Naomi Hirose, former president and current executive vice chairman of Fukushima Affairs at Tokyo Electric Power Company (TEPCO), discusses the fallout of the Fukushima Daiichi nuclear accident and Japan’s nuclear energy future.
On the cusp of graduation, health sciences and technology doctoral candidate Agata Wiśniowska sustains her decade-plus connection to the MIT Nuclear Reactor Lab.
Related: A team of graduate students were among the many contributors to MIT's recent report, The Future of Nuclear Energy in a Carbon-Constrained World. Last fall,some of them traveled to Washington, D.C. to share their thoughts on what drew them to nuclear energy and what surprised them along the way. Read the articleand read the report.
Yet-Ming Chiang, a materials science and engineering professor and MITEI-affiliated faculty member, is part of a multi-institution effort to investigate the possibility of cold fusion in a scientifically rigorous way.
Since 2013, annual emissions of a banned chlorofluorocarbon (CFC) have increased by nearly 8,000 tons from eastern China, according to new research published in Nature by an international team of scientists.
The Mobile Carbon Footprinting project is seeking volunteers from MIT and Harvard to download an app and keep a daily diary of their personal carbon footprint. Learn more.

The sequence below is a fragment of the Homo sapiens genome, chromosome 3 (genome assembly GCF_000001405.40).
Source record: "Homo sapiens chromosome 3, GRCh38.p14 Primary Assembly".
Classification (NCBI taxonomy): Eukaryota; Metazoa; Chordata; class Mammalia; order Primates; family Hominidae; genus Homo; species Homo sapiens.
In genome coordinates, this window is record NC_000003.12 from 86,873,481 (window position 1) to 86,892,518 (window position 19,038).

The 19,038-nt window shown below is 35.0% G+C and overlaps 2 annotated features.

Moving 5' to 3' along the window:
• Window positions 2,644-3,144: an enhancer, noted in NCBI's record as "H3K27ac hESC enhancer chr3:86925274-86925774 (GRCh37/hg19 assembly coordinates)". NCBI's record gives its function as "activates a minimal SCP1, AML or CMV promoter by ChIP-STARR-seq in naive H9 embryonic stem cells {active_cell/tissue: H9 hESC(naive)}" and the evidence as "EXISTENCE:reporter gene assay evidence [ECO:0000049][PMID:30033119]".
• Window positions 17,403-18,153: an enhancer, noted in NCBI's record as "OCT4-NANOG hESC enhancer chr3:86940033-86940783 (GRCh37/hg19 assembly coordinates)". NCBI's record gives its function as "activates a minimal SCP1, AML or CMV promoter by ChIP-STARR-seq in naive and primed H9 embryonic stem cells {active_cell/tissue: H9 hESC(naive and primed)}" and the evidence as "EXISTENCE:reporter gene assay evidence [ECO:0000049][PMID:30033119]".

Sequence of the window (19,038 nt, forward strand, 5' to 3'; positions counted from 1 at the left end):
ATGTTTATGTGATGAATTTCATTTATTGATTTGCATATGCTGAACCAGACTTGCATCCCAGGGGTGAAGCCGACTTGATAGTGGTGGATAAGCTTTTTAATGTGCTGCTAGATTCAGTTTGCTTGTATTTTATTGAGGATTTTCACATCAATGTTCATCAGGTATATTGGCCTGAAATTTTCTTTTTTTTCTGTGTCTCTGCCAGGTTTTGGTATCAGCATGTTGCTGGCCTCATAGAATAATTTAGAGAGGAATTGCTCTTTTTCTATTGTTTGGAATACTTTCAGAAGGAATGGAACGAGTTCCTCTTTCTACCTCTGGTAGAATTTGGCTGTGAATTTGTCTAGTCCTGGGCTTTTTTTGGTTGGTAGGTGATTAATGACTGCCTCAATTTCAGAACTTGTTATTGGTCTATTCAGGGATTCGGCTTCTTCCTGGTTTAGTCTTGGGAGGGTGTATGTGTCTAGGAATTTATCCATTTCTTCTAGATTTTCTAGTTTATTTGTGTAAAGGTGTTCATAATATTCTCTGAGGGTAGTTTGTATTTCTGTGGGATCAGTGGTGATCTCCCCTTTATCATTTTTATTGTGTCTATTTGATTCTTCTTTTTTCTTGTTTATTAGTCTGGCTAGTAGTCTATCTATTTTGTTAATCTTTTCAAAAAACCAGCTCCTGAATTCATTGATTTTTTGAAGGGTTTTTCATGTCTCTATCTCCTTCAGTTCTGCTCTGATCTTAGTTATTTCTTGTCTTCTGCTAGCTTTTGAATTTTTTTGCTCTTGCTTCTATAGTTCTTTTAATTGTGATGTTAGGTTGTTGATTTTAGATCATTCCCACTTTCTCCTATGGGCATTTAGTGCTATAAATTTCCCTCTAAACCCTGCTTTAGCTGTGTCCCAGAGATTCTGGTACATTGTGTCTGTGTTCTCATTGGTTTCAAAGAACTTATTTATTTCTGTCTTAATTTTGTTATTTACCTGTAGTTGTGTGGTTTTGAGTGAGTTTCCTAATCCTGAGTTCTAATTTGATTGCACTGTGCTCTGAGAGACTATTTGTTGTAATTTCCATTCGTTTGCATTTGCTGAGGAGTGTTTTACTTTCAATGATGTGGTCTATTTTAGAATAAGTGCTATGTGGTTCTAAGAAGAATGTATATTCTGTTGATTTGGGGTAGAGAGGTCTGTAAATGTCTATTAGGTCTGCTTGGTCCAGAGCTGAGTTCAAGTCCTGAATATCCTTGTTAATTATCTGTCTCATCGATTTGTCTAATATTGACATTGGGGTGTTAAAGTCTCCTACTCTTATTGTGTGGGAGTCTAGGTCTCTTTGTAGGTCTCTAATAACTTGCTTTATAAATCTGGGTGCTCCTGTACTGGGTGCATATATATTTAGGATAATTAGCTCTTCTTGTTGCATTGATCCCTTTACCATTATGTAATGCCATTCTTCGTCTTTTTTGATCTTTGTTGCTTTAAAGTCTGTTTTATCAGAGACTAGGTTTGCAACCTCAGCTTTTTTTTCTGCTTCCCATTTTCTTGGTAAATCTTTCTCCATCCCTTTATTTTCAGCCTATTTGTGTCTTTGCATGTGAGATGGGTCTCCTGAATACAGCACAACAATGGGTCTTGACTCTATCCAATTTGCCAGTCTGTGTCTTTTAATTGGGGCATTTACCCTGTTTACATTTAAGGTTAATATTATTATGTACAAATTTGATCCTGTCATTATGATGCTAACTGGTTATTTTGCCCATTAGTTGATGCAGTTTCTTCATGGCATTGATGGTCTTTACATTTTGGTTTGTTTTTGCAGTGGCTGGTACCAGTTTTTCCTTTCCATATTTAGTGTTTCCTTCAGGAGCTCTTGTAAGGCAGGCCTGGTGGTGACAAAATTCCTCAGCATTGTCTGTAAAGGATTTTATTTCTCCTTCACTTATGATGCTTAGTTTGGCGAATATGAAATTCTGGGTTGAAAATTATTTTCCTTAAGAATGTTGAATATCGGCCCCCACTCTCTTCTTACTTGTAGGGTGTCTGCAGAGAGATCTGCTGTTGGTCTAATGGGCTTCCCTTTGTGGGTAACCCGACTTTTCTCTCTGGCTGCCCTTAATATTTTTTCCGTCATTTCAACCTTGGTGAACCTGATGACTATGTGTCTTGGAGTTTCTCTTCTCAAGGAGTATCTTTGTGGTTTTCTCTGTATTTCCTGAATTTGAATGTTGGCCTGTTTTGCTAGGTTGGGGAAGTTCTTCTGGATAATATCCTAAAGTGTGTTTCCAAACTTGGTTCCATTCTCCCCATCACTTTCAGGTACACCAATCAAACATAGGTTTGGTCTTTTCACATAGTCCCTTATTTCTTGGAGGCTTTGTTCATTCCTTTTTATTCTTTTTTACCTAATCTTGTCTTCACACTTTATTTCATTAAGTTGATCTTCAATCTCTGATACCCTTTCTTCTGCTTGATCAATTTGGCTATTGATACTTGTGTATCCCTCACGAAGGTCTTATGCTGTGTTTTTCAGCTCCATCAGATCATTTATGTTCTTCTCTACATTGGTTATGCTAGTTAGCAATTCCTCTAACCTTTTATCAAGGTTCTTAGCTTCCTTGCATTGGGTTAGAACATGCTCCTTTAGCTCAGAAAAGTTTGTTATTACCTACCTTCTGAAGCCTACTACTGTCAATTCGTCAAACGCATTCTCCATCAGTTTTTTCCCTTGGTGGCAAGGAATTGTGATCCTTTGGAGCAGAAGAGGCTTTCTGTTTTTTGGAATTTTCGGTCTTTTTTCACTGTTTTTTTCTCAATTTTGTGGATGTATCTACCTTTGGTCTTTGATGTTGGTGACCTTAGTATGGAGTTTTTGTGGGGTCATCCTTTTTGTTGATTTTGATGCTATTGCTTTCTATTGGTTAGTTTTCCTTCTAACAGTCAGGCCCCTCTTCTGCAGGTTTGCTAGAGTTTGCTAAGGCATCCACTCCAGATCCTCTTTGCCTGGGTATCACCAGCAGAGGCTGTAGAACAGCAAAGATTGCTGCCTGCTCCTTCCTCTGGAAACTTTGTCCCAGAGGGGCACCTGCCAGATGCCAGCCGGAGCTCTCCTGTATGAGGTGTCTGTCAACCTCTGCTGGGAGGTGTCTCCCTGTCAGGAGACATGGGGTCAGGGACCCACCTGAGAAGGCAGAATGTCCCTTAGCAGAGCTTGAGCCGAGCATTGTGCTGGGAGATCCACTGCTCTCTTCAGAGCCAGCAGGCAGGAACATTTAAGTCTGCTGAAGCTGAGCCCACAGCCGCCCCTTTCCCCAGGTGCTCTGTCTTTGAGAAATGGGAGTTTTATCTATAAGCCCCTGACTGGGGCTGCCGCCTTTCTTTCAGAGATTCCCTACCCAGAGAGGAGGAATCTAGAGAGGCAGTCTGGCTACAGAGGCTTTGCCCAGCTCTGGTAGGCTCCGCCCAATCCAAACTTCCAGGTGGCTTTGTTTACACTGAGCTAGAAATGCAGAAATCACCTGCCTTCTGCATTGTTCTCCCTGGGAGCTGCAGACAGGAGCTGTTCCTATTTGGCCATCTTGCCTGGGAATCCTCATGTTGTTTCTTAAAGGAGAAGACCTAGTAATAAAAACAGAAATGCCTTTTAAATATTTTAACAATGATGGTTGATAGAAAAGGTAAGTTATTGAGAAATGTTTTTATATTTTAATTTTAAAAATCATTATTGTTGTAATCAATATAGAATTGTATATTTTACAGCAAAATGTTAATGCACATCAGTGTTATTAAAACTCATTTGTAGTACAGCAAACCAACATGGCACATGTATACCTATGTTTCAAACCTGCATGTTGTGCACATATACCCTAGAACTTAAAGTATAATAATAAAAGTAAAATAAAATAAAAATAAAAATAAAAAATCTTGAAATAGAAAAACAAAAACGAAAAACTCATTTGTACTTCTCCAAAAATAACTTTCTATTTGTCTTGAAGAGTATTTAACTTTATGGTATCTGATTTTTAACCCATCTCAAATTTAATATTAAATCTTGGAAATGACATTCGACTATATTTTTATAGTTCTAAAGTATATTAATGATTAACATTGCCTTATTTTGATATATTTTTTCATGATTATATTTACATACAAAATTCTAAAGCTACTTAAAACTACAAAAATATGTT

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...We are making efforts to gain the understanding and trust of local residents by inviting them to the plants and explaining our safety measures in an accessible manner. We are aiming to share the concept of ‘the plant is our plant based in our community' with local residents.
—Naomi Hirose, TEPCO executive, speaks about efforts to regain public trust following the Fukushima Daiichi nuclear accident.
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BEFORE YOU GO...
The number of milliliters of ink made from air pollution that each marker holds—equivalent to approximately 45 minutes of diesel car pollution.